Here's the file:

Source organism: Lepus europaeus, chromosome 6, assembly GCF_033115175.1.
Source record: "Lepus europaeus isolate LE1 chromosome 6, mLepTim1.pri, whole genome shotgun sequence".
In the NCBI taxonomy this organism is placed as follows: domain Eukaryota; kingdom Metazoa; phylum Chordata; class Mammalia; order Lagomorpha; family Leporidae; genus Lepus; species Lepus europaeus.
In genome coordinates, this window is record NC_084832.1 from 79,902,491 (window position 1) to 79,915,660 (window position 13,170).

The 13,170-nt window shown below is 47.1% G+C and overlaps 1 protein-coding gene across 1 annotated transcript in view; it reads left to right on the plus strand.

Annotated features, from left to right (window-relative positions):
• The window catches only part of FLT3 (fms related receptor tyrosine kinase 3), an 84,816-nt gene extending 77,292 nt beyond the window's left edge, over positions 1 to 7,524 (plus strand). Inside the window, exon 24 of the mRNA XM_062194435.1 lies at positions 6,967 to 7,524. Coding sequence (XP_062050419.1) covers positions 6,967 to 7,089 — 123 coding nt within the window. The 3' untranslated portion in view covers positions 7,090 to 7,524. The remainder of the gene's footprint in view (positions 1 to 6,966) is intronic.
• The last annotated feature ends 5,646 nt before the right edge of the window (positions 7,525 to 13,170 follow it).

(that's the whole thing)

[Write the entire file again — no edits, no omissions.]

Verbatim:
Source organism: Lepus europaeus, chromosome 6, assembly GCF_033115175.1.
Source record: "Lepus europaeus isolate LE1 chromosome 6, mLepTim1.pri, whole genome shotgun sequence".
In the NCBI taxonomy this organism is placed as follows: domain Eukaryota; kingdom Metazoa; phylum Chordata; class Mammalia; order Lagomorpha; family Leporidae; genus Lepus; species Lepus europaeus.
In genome coordinates, this window is record NC_084832.1 from 79,902,491 (window position 1) to 79,915,660 (window position 13,170).

The 13,170-nt window shown below is 47.1% G+C and overlaps 1 protein-coding gene across 1 annotated transcript in view; it reads left to right on the plus strand.

Annotated features, from left to right (window-relative positions):
• The window catches only part of FLT3 (fms related receptor tyrosine kinase 3), an 84,816-nt gene extending 77,292 nt beyond the window's left edge, over positions 1 to 7,524 (plus strand). Inside the window, exon 24 of the mRNA XM_062194435.1 lies at positions 6,967 to 7,524. Coding sequence (XP_062050419.1) covers positions 6,967 to 7,089 — 123 coding nt within the window. The 3' untranslated portion in view covers positions 7,090 to 7,524. The remainder of the gene's footprint in view (positions 1 to 6,966) is intronic.
• The last annotated feature ends 5,646 nt before the right edge of the window (positions 7,525 to 13,170 follow it).